Weird Words #6: Tell

We writers tell stories. Some of us tell tales. All told, some tell tall tales.

There seems to be an association throughout European languages between the consonants T and L in that order, and notions of both counting and recounting.

Total is a classical Latin word meaning, perhaps unsurprisingly, a total.

Tell means to count, told and tale both come from early English, and are parts of the same verb.

Tally comes from the Latin word for a yardstick.

Till (meaning cashbox) shares its origin with Toll (meaning fare or tax)

This t-l association is found in proto-indo-european; Old French, Old High German, Old English, Classical Latin, Classical Greek.

It seems to be telling that what novellists do is recount. I think it well worthy of the note of editors that our language equates the communication of a story to the communication of an account or inventory. There might be a cognitive sense of completeness in the delivery of a good story, and the editor might well see himself as an auditor.

Curiously, those two words have very different histories.

Editor is one who issues, puts forth, publishes
Auditor is one who listens (the intended sense of listening to check for completeness was used in this sense even in Roman times.)



Content editing comes at a range of intensities. The intensity of a content edit shouldn't depend on the editor, but on the needs of the author, his book, and its writing history.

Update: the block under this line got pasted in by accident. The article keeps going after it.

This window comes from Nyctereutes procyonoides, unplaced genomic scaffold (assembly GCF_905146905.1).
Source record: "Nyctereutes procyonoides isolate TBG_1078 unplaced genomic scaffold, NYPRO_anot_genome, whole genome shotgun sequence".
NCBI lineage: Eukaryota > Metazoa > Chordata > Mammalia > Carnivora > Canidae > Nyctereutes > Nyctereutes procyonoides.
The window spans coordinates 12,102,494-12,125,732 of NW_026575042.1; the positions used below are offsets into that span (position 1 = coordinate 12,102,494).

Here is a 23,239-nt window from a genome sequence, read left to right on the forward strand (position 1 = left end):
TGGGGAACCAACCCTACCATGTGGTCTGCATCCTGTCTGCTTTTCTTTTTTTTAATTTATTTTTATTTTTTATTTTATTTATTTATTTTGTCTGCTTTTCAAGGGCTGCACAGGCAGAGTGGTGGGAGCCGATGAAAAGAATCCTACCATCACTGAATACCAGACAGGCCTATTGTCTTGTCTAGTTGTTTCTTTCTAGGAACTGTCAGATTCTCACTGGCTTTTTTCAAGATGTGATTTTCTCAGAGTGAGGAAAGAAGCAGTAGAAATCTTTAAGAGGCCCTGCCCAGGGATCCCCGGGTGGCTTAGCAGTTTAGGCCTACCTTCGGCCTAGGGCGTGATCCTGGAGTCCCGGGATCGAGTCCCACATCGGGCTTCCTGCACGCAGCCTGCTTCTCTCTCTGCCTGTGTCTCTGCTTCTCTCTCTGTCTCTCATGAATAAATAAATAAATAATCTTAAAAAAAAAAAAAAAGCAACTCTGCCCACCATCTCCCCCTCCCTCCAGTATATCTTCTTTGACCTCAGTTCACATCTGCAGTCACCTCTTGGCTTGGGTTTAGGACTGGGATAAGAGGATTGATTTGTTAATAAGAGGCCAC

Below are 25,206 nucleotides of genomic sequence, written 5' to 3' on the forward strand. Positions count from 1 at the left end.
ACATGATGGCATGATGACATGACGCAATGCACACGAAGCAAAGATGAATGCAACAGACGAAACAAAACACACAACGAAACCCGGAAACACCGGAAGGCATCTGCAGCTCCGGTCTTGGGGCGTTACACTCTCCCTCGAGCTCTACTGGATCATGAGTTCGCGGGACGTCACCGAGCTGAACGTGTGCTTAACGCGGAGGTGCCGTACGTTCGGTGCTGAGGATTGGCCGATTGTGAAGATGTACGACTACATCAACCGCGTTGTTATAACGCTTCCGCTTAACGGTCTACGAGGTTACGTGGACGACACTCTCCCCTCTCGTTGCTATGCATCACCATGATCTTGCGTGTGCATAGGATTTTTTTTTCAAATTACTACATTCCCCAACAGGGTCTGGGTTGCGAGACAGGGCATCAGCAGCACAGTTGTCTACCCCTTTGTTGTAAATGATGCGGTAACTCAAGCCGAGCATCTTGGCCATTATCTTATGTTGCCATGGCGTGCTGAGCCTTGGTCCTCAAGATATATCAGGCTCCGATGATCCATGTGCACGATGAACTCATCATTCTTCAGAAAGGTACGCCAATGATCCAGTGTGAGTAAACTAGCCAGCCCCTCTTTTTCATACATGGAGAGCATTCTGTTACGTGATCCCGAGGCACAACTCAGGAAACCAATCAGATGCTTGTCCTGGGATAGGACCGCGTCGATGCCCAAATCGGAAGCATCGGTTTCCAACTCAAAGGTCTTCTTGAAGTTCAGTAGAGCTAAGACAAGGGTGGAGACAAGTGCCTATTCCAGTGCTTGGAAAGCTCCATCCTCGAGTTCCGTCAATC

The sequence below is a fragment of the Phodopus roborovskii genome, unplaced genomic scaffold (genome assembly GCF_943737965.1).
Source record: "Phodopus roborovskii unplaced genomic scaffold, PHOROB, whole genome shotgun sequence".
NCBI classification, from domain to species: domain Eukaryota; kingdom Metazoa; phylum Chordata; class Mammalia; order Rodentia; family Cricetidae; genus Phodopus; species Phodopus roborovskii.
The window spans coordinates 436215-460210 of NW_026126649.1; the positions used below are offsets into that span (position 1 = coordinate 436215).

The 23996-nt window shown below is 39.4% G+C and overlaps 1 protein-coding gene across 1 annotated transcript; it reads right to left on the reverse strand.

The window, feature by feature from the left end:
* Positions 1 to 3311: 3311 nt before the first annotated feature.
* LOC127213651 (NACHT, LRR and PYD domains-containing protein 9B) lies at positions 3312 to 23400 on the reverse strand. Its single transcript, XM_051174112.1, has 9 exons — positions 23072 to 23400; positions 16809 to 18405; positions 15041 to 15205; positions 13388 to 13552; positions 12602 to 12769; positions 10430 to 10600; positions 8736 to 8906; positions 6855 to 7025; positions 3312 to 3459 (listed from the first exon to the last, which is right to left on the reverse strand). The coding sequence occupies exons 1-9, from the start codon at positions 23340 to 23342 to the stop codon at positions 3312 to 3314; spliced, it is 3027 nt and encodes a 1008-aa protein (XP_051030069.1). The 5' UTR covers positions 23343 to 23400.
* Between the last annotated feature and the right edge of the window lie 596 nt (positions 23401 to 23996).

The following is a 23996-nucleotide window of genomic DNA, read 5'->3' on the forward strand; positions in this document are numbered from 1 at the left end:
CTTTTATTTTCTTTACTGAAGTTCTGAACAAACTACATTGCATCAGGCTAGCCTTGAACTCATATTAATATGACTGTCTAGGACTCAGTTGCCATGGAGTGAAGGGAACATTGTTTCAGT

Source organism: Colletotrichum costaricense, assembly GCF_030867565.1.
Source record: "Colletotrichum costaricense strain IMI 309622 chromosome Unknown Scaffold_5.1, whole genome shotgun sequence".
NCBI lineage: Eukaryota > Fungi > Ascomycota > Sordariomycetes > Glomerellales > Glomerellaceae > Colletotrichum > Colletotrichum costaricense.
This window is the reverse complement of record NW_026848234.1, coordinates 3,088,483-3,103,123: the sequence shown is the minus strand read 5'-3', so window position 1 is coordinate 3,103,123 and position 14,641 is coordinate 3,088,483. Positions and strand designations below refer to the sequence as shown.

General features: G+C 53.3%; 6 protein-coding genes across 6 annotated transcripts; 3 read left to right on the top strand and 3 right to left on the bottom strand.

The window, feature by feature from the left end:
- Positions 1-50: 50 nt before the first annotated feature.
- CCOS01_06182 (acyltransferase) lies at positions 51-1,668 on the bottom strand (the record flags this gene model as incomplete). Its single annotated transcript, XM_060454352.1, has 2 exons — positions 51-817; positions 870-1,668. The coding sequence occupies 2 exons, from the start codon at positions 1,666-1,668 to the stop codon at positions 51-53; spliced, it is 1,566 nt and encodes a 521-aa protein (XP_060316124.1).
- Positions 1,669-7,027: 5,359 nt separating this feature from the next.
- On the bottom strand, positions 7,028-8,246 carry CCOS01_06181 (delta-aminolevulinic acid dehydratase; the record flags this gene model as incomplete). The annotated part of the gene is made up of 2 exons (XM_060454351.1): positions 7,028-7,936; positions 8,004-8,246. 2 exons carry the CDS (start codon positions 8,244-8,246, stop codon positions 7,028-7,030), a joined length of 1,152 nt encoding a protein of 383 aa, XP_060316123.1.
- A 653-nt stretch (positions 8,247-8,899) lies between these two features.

I've edited a couple of books that were a long time in the writing. In one case, all told from the creation of the first chapter to the completing of the final chapter, 15 years of on-off writing. These are the ones that require the most work from the editor, because even when the author's concept of the original story hasn't much changed, the author himself will have changed over the time of writing, and the reader just isn't going to take 15 years to read it. The editor has to try to find a way to make it all into a single, cogent work. My advice to the author is to get an editor to read it and give some general advice on how to prepare it for editing. I call this kind of read-through a pre-edit sanity-check. Why a sanity-check? Because you if you go to a full literary edit too soon, it will cost you a fortune.

I have a couple of authors who produce short fiction that sells reasonably well. When the author has enough experience a given style/genre, and when he has enough experience of producing coherent stories, very little beyond a copy edit may be needed. At this point, he might still want a sanity-check. Why a sanity-check? Because you might still have a story-breaking plot-hole, or one or two minor issues that a second pair of professional eyes will see.

This post is called 'sanity', not 'sanity-check', for a reason, though.

Whereas a good copy editor can take your manuscript and send it back to you near as dammit CMS compliant, beyond copy editing, it can be very hard to judge when editing is finished.

When a writer sends me an extract for a sample edit, I generally edit quite intensively regardless (or indeed ignorant) of the overall quality of the manuscript. I want the writer to have a strong idea of the kind of editing that I will do. But my approach may be different once I have the whole manuscript in front of me; and may evolve further once I have discussed in depth with the writer.